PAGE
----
Authored by Revere Health

Abdominal Pain: IBS

February 24, 2017 | Gastroenterology


Irritable bowel syndrome (IBS) is a common, and very bothersome, gastrointestinal condition. It usually causes abdominal pain, bloating and alteration in bowel habits, although nearly any GI symptom can be associated with IBS. IBS is a chronic condition, and symptoms can vary in severity and type throughout life.

The exact cause of IBS is unknown. Healthy practices—eating healthy, exercising and managing stress—can reduce the severity and magnitude of IBS; however, there isn’t a definite way to prevent or cure IBS. Although frequently bothersome, it doesn’t cause damage to the GI tract and doesn’t cause cancer, infections or other serious GI problems. Treatments can be safe and effective.


IBS can mimic most other GI conditions. The symptoms common to IBS—nausea, abdominal pain, diarrhea and constipation, bloating and gas—are common to most other GI conditions. The following is a list of the most common IBS symptoms.

  •   • Gastric distress
  •   • Abdominal pain
  •   • Diarrhea or constipation (these symptoms often alternate)
  •   • Bowel urgency (a feeling of needing to rush to the bathroom)
  •   • Bloating
  •   • Nausea
  •   • Changes in stool caliber and stool consistency
  •   • Excess gas

Because the symptoms of IBS can overlap with other GI conditions, including serious problems like colon cancer, only your doctor can diagnosis you with IBS. If you have major, unintended weight loss, gastrointestinal bleeding, severe abdominal pain or any other concerning sign or symptom, talk to your doctor immediately about your symptoms.

Causes and Risk Factors

The exact cause of IBS is unknown. However, IBS may be caused by issues with the nerves of the GI tract (called the enteric nervous system), bacteria of the GI tract (called the microbiome) or how the brain and the gut communicate (called the gut-brain axis).

Aside from one of the above three items, several factors can worsen IBS symptoms.  These factors include the following:

  • Stress: Stress can severely aggravate IBS symptoms, though it is unlikely to be the sole cause of IBS.
  • Hormones: Women are twice as likely as men to have IBS, and although the exact reason for this is unknown, hormones are thought to play a big role.
  • Food: Doctors don’t know why, but certain foods or food allergies can cause or aggravate the symptoms of IBS. Common trigger foods include chocolate, fatty foods, sugar, fruits, vegetables and milk. These “trigger” foods vary from person to person.
  • Illness: Other diseases, especially gastrointestinal diseases such as viral or bacterial infections, can cause or trigger IBS.


A few other risk factors that have shown some connection to IBS include:

  • Age: IBS symptoms are usually noted before the age of 45.
  • Gender: Women are twice as likely to suffer from IBS.
  • Mental health problems: Anxiety, depression, abuse and personality disorders are all associated with IBS.
  • Family history: If you have IBS in your family, you are more likely to develop IBS.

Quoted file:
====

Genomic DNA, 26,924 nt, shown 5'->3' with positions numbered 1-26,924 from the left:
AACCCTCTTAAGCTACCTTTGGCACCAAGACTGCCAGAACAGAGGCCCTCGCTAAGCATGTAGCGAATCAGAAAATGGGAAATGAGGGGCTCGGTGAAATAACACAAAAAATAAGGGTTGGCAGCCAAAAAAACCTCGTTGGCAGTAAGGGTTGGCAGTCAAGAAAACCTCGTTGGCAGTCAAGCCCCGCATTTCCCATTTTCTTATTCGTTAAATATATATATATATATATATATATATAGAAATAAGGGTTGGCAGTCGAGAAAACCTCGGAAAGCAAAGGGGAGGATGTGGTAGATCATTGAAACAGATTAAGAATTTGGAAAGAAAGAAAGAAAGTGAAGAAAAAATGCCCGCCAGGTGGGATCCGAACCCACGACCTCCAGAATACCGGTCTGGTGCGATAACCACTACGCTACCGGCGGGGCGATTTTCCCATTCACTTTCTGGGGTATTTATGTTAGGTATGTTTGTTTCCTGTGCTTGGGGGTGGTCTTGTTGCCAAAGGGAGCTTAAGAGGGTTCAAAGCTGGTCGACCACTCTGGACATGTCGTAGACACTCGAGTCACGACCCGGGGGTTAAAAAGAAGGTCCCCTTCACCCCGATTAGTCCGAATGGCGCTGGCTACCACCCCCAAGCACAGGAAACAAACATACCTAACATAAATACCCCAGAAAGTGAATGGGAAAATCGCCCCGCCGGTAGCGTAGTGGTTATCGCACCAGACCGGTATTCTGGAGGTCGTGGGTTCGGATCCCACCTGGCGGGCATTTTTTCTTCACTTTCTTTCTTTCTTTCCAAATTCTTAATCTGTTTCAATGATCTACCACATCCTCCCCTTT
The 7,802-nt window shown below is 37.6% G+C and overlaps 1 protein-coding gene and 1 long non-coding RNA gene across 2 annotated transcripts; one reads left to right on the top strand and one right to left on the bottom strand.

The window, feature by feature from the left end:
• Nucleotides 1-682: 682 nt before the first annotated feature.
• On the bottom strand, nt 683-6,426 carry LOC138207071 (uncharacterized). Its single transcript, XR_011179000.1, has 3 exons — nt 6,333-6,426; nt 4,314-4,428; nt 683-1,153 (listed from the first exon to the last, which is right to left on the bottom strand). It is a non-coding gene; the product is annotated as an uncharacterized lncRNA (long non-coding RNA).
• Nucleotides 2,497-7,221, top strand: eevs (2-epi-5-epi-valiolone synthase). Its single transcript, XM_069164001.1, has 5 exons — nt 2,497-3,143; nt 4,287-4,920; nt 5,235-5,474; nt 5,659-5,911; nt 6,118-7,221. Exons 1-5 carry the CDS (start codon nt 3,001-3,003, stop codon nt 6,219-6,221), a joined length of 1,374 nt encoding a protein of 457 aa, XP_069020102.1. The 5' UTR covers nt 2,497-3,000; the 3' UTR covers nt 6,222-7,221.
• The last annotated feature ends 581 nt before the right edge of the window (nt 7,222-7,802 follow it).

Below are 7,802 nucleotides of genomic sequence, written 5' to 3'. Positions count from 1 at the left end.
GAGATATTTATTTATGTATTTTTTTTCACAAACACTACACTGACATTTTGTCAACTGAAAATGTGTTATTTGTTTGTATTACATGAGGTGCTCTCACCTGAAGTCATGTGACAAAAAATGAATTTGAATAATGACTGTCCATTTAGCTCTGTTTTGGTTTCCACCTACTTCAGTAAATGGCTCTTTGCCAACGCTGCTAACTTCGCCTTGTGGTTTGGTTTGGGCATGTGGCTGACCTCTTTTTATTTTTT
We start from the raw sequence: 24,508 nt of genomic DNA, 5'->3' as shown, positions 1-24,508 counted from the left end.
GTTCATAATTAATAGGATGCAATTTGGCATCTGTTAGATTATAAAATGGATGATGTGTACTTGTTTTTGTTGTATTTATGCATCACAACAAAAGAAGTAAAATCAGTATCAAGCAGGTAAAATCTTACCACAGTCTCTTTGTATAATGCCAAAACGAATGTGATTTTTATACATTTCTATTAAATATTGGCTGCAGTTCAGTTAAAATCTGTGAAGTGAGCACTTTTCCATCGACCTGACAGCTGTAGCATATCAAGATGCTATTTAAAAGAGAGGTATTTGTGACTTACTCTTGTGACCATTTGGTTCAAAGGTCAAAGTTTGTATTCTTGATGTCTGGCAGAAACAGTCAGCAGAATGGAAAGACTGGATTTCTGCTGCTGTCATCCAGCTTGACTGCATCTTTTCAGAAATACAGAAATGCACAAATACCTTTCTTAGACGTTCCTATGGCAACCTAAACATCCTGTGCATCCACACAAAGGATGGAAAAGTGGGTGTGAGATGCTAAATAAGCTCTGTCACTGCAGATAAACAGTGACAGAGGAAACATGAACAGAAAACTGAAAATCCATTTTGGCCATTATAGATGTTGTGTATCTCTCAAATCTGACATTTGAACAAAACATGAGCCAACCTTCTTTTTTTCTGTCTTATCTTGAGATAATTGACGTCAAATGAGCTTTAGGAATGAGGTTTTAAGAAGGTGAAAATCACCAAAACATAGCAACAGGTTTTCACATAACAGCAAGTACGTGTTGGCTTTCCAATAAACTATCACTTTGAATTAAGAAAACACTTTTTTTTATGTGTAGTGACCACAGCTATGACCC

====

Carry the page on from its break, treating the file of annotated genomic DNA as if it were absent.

IBS, as it mimics so many GI conditions, is difficult to diagnosis. Eliminating other causes of your symptoms is an important part in diagnosing IBS. The ROME IV criteria, which have been changed and refined over time, are the standard for diagnosing IBS.  Again, only your doctor can diagnose you with IBS as other GI conditions must first be ruled out. The following are common tests that can rule out other GI conditions:

  • Lactose intolerance tests
  • Colonoscopy
  • Blood tests including tests for celiac disease
  • Stool studies
  • CT scan
  • Ultrasound
  • Flexible sigmoidoscopy


Treatment and Prevention

IBS is a life-long, but manageable, condition. IBS treatment is usually tailored to specific symptoms; the focus is on improving these symptoms and not on low-benefit, unnecessary testing. The ultimate goal in treating IBS is to improve quality of life.  Several treatments, as below, may improve IBS symptoms:

  • Probiotics
  • IBS diets including a low-FODMAPs diet
  • Medications
  • Supplements such as ginger or peppermint
  • Meditation
  • Counseling

Although IBS can’t be prevented, the severity of symptoms can almost always be improved with help from your doctor. The relationship between symptoms and stress is significant. If you have a family history of IBS, taking measures to lower your daily stress can reduce your risk of acquiring IBS. If you have IBS, finding ways to manage your stress can reduce the frequency and severity of your symptoms.

If you are worried you or a loved one might be suffering from irritable bowel syndrome, talk to your doctor today. IBS symptoms don’t have to control your life. With help from your doctor, you can improve your symptoms and regain control over your life.


I grew up in Utah County and graduated from Brigham Young University. I received my medical degree from the University of Virginia, and I finished my residency in internal medicine at the University of Utah where I also served as chief medical resident. As a doctor, I recognize the tremendous trust my patients place in me, and I do my best to help them understand not only their medical issues but also the plan—the how and why—behind helping them feel better. I love the challenge posed by all gastrointestinal disorders but especially enjoy the challenges and intricacies of Crohn’s disease and Ulcerative Colitis.



“Irritable bowel syndrome.” The Mayo Clinic

“Irritable Bowel Syndrome (IBS) Health Center.” WebMD


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This information is not intended to replace the advice of a medical professional. You should always consult your doctor before making decisions about your health.